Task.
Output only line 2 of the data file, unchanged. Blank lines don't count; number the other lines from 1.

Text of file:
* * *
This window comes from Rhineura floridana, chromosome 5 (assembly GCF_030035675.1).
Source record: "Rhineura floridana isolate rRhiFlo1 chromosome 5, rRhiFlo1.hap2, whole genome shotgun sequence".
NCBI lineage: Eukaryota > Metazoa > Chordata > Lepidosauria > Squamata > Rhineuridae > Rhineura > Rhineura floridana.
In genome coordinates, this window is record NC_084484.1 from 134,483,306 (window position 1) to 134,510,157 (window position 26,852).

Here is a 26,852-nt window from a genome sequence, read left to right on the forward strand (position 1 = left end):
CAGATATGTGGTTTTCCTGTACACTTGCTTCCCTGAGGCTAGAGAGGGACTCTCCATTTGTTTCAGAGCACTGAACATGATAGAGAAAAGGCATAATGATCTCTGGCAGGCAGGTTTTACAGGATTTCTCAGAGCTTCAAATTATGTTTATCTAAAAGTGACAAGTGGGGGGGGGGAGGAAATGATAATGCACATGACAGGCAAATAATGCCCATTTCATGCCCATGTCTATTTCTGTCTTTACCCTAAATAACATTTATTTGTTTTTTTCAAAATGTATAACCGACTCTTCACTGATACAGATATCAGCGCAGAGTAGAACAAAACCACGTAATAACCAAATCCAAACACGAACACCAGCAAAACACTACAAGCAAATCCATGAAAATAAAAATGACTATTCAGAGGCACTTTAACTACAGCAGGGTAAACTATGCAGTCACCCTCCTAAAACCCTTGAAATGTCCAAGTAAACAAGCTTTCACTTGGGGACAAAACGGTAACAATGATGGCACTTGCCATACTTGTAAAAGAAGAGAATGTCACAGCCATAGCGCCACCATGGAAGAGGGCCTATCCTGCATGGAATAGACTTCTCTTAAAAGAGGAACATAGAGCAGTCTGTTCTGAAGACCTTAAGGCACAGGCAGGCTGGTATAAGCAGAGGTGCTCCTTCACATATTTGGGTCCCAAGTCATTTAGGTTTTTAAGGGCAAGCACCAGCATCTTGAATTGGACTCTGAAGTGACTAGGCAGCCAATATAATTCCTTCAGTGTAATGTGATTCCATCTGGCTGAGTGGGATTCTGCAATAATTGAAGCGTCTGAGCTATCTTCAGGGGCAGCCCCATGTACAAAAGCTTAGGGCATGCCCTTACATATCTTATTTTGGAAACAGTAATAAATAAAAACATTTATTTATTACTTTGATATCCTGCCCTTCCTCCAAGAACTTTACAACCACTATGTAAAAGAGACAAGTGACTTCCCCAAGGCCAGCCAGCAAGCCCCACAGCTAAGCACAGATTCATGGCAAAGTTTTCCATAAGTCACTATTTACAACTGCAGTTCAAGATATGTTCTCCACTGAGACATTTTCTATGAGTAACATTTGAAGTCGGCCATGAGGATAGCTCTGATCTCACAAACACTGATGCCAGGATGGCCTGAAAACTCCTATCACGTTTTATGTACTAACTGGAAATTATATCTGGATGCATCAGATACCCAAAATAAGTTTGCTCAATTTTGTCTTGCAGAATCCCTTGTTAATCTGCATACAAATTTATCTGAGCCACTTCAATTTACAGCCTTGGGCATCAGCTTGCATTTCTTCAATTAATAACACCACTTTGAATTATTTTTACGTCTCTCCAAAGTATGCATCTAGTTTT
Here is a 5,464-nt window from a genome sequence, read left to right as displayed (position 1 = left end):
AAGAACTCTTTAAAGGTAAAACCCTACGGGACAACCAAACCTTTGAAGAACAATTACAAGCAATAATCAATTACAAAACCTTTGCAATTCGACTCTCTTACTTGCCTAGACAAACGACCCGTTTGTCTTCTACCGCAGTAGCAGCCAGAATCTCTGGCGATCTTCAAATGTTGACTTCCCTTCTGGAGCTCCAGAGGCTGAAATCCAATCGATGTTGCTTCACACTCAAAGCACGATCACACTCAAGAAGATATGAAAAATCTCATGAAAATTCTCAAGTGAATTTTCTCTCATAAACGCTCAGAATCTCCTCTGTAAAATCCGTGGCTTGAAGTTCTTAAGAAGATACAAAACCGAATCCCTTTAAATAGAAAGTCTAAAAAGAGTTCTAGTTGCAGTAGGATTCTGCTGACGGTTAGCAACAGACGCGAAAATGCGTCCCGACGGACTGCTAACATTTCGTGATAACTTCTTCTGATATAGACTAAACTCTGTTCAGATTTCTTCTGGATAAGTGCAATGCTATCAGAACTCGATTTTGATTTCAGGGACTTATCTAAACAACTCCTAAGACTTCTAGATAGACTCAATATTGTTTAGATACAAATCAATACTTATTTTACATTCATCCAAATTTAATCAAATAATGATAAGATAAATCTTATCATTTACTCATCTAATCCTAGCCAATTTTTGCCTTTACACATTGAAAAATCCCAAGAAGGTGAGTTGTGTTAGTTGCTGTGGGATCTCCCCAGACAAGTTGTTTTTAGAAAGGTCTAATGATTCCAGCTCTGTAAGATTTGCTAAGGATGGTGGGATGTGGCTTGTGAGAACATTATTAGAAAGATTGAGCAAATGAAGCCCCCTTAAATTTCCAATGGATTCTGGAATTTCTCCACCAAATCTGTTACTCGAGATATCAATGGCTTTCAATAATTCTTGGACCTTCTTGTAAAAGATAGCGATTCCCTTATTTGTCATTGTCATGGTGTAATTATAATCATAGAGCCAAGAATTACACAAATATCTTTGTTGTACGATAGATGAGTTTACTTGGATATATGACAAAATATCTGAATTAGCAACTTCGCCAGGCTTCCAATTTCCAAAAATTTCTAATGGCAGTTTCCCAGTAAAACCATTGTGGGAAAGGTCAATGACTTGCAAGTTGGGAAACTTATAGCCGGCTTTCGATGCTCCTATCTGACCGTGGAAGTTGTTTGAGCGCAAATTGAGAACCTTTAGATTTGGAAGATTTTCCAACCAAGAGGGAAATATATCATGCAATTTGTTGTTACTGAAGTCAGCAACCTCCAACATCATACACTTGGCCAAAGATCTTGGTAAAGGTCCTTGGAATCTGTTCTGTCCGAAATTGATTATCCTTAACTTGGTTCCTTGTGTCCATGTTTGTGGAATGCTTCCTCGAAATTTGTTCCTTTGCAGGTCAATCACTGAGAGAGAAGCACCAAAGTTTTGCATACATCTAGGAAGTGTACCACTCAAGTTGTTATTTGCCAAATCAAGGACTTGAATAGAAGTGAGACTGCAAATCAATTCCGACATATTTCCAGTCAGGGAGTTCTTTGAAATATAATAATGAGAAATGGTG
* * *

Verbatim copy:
Source record: "Rhineura floridana isolate rRhiFlo1 chromosome 5, rRhiFlo1.hap2, whole genome shotgun sequence".